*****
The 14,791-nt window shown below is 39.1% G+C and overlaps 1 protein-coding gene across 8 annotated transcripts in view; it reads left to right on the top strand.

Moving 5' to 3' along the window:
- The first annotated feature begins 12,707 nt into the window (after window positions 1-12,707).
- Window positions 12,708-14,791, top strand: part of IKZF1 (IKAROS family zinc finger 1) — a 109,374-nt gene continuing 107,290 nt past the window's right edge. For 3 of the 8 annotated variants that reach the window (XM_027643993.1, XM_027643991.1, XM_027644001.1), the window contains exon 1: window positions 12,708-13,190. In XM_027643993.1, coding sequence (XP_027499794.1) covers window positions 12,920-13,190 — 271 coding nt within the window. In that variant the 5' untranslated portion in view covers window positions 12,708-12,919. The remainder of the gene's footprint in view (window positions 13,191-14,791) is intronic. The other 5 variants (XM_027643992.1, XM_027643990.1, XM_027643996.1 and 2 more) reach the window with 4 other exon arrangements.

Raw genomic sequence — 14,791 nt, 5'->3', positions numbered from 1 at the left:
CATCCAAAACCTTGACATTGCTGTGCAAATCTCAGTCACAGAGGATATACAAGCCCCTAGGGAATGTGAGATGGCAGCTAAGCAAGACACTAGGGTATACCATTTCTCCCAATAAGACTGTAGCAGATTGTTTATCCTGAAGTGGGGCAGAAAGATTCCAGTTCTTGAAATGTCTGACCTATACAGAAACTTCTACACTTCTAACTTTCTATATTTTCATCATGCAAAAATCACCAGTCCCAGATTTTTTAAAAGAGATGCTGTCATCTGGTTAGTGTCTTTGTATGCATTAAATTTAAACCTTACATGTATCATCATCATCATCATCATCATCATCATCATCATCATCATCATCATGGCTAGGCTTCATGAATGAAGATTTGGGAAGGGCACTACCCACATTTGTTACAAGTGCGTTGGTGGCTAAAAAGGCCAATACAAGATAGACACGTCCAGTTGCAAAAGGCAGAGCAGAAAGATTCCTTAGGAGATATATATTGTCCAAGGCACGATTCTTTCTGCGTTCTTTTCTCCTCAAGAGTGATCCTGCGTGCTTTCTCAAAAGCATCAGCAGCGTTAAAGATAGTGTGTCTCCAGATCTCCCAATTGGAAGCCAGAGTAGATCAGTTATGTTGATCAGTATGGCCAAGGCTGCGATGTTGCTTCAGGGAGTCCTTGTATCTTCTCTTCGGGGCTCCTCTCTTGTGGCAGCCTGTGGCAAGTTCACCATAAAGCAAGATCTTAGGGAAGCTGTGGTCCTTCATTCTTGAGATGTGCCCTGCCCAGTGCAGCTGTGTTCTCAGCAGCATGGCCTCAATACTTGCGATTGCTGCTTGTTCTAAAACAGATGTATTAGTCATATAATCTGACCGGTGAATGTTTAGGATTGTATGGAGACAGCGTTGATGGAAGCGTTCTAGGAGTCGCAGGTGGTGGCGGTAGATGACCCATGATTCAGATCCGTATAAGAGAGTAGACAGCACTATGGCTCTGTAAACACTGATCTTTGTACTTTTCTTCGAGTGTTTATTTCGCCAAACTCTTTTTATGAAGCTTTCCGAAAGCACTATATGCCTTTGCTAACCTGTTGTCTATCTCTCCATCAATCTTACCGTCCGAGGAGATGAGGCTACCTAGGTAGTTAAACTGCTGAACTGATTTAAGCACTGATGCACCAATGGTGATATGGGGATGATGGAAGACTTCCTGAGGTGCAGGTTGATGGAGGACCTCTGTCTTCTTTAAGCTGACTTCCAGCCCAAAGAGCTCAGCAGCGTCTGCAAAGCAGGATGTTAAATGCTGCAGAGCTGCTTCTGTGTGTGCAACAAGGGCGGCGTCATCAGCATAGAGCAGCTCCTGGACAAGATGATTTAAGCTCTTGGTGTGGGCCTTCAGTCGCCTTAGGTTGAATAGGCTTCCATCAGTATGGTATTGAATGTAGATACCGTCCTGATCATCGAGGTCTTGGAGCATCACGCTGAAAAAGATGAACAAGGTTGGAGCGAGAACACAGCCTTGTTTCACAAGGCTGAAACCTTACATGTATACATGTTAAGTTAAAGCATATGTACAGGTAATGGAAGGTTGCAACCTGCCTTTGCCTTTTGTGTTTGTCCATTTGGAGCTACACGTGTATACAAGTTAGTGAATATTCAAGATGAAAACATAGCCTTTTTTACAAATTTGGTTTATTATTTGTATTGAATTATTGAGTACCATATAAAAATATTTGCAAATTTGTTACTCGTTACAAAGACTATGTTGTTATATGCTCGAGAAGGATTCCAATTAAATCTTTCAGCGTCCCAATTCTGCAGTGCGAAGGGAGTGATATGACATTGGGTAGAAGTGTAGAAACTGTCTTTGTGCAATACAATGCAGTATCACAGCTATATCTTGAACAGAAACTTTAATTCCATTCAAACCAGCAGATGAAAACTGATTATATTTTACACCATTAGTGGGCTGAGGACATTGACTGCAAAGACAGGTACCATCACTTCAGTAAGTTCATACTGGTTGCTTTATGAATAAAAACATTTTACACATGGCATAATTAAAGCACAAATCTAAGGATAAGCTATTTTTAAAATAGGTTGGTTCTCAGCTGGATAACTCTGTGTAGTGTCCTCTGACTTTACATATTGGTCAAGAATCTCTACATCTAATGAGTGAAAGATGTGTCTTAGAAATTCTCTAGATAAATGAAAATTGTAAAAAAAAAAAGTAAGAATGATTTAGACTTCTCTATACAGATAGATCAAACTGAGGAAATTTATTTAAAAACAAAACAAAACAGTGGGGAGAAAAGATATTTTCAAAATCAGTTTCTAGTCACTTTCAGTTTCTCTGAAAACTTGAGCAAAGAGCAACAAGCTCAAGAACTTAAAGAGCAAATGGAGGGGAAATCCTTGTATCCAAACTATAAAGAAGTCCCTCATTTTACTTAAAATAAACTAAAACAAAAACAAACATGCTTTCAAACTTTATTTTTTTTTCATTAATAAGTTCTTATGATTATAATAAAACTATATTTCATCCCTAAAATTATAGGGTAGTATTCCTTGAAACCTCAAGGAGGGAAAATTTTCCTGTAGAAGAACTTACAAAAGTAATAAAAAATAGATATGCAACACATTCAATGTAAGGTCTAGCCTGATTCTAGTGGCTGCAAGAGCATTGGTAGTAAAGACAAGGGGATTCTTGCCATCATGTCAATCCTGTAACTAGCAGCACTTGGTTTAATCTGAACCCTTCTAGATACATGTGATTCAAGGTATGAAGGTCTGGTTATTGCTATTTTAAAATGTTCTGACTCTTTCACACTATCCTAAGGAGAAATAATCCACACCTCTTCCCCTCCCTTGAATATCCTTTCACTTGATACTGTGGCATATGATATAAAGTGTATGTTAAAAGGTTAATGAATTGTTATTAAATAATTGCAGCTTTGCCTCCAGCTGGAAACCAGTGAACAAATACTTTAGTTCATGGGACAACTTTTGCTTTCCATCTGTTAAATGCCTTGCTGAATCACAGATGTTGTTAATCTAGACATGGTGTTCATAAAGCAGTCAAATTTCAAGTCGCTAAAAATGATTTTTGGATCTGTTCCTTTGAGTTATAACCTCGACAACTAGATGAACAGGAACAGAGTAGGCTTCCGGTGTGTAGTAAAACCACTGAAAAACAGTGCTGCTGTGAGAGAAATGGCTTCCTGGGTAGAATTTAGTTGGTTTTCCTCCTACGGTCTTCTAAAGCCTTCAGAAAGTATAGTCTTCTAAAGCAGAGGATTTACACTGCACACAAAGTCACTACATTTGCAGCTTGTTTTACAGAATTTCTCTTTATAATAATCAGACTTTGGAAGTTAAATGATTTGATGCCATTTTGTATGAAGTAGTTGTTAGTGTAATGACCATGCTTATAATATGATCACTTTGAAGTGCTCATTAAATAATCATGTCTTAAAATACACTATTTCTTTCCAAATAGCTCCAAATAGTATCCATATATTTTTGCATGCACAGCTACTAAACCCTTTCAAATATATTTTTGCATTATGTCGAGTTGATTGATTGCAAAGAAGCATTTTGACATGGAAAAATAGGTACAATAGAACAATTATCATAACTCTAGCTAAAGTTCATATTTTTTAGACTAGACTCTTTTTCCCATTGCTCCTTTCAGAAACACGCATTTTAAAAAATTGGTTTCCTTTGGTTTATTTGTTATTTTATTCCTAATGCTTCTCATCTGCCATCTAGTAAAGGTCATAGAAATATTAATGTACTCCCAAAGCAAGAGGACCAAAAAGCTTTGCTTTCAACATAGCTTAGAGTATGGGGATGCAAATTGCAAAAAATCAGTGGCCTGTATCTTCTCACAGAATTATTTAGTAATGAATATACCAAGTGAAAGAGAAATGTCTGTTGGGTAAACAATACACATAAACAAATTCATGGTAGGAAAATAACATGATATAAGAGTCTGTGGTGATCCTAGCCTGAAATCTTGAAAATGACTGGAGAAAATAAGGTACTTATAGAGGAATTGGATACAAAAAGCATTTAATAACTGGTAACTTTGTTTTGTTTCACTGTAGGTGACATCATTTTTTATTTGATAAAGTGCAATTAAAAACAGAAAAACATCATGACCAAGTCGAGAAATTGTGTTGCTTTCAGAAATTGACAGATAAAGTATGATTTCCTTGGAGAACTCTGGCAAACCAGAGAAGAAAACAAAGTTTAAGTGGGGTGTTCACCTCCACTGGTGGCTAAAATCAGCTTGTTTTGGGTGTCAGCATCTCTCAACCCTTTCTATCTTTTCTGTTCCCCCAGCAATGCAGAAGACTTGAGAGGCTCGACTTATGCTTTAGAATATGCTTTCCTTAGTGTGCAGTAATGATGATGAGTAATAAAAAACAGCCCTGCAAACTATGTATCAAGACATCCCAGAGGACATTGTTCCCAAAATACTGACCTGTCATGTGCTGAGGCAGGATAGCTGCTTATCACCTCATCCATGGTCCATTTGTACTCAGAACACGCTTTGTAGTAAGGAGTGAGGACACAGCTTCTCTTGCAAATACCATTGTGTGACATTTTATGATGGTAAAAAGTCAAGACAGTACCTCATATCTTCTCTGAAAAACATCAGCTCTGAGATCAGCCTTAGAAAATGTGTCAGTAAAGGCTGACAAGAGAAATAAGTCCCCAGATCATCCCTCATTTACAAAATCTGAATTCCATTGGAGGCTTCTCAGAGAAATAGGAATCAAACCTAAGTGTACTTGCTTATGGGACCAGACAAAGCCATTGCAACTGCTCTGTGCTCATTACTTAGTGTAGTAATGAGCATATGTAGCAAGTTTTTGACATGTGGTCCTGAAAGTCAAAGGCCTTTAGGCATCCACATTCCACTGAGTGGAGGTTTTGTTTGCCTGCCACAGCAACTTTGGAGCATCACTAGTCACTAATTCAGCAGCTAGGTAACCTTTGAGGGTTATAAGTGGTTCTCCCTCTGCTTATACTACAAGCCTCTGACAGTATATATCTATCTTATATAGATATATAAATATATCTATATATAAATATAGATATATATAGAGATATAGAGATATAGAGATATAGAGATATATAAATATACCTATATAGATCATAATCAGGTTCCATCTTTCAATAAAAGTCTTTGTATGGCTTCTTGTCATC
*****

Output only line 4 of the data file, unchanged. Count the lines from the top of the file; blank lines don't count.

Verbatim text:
- Window positions 12,708-14,791, top strand: part of IKZF1 (IKAROS family zinc finger 1) — a 109,374-nt gene continuing 107,290 nt past the window's right edge. For 3 of the 8 annotated variants that reach the window (XM_027643993.1, XM_027643991.1, XM_027644001.1), the window contains exon 1: window positions 12,708-13,190. In XM_027643993.1, coding sequence (XP_027499794.1) covers window positions 12,920-13,190 — 271 coding nt within the window. In that variant the 5' untranslated portion in view covers window positions 12,708-12,919. The remainder of the gene's footprint in view (window positions 13,191-14,791) is intronic. The other 5 variants (XM_027643992.1, XM_027643990.1, XM_027643996.1 and 2 more) reach the window with 4 other exon arrangements.